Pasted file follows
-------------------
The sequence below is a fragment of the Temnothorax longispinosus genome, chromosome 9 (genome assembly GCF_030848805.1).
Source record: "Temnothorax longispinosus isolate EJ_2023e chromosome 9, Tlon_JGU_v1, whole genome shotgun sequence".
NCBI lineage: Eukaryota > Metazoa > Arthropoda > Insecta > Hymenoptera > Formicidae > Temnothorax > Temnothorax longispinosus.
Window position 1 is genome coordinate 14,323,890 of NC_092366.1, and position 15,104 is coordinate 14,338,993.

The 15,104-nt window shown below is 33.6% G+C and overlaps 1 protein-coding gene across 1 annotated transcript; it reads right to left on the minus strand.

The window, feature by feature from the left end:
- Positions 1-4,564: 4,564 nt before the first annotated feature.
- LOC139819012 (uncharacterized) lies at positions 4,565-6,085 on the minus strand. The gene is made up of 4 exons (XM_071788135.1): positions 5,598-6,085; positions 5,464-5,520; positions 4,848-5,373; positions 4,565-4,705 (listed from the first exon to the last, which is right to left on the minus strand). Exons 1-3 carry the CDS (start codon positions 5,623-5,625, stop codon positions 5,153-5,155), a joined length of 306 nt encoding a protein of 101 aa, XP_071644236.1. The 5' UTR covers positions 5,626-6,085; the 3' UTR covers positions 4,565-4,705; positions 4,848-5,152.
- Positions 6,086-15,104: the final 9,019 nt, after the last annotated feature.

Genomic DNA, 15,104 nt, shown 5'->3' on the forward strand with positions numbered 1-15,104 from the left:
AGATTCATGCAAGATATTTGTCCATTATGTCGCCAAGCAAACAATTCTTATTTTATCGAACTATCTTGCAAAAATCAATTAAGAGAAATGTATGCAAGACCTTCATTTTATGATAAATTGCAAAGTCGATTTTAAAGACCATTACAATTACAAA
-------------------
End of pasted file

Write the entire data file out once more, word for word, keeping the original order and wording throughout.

The sequence below is a fragment of the Temnothorax longispinosus genome, chromosome 9 (genome assembly GCF_030848805.1).
Source record: "Temnothorax longispinosus isolate EJ_2023e chromosome 9, Tlon_JGU_v1, whole genome shotgun sequence".
NCBI lineage: Eukaryota > Metazoa > Arthropoda > Insecta > Hymenoptera > Formicidae > Temnothorax > Temnothorax longispinosus.
Window position 1 is genome coordinate 14,323,890 of NC_092366.1, and position 15,104 is coordinate 14,338,993.

The 15,104-nt window shown below is 33.6% G+C and overlaps 1 protein-coding gene across 1 annotated transcript; it reads right to left on the minus strand.

The window, feature by feature from the left end:
- Positions 1-4,564: 4,564 nt before the first annotated feature.
- LOC139819012 (uncharacterized) lies at positions 4,565-6,085 on the minus strand. The gene is made up of 4 exons (XM_071788135.1): positions 5,598-6,085; positions 5,464-5,520; positions 4,848-5,373; positions 4,565-4,705 (listed from the first exon to the last, which is right to left on the minus strand). Exons 1-3 carry the CDS (start codon positions 5,623-5,625, stop codon positions 5,153-5,155), a joined length of 306 nt encoding a protein of 101 aa, XP_071644236.1. The 5' UTR covers positions 5,626-6,085; the 3' UTR covers positions 4,565-4,705; positions 4,848-5,152.
- Positions 6,086-15,104: the final 9,019 nt, after the last annotated feature.

Genomic DNA, 15,104 nt, shown 5'->3' on the forward strand with positions numbered 1-15,104 from the left:
AGATTCATGCAAGATATTTGTCCATTATGTCGCCAAGCAAACAATTCTTATTTTATCGAACTATCTTGCAAAAATCAATTAAGAGAAATGTATGCAAGACCTTCATTTTATGATAAATTGCAAAGTCGATTTTAAAGACCATTACAATTACAAA